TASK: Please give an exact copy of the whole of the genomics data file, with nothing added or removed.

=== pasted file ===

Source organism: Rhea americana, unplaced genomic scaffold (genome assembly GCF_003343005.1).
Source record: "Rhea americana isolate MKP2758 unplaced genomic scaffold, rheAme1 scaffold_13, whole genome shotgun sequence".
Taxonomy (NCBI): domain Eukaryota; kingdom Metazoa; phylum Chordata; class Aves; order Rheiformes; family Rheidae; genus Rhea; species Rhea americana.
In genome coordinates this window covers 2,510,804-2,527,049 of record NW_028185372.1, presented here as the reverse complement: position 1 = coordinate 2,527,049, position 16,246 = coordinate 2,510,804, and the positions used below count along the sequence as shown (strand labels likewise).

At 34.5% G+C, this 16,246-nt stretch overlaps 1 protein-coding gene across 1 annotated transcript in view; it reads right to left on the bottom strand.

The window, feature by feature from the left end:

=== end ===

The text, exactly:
Source organism: Rhea americana, unplaced genomic scaffold (genome assembly GCF_003343005.1).
Source record: "Rhea americana isolate MKP2758 unplaced genomic scaffold, rheAme1 scaffold_13, whole genome shotgun sequence".
Taxonomy (NCBI): domain Eukaryota; kingdom Metazoa; phylum Chordata; class Aves; order Rheiformes; family Rheidae; genus Rhea; species Rhea americana.
In genome coordinates this window covers 2,510,804-2,527,049 of record NW_028185372.1, presented here as the reverse complement: position 1 = coordinate 2,527,049, position 16,246 = coordinate 2,510,804, and the positions used below count along the sequence as shown (strand labels likewise).

At 34.5% G+C, this 16,246-nt stretch overlaps 1 protein-coding gene across 1 annotated transcript in view; it reads right to left on the bottom strand.

The window, feature by feature from the left end: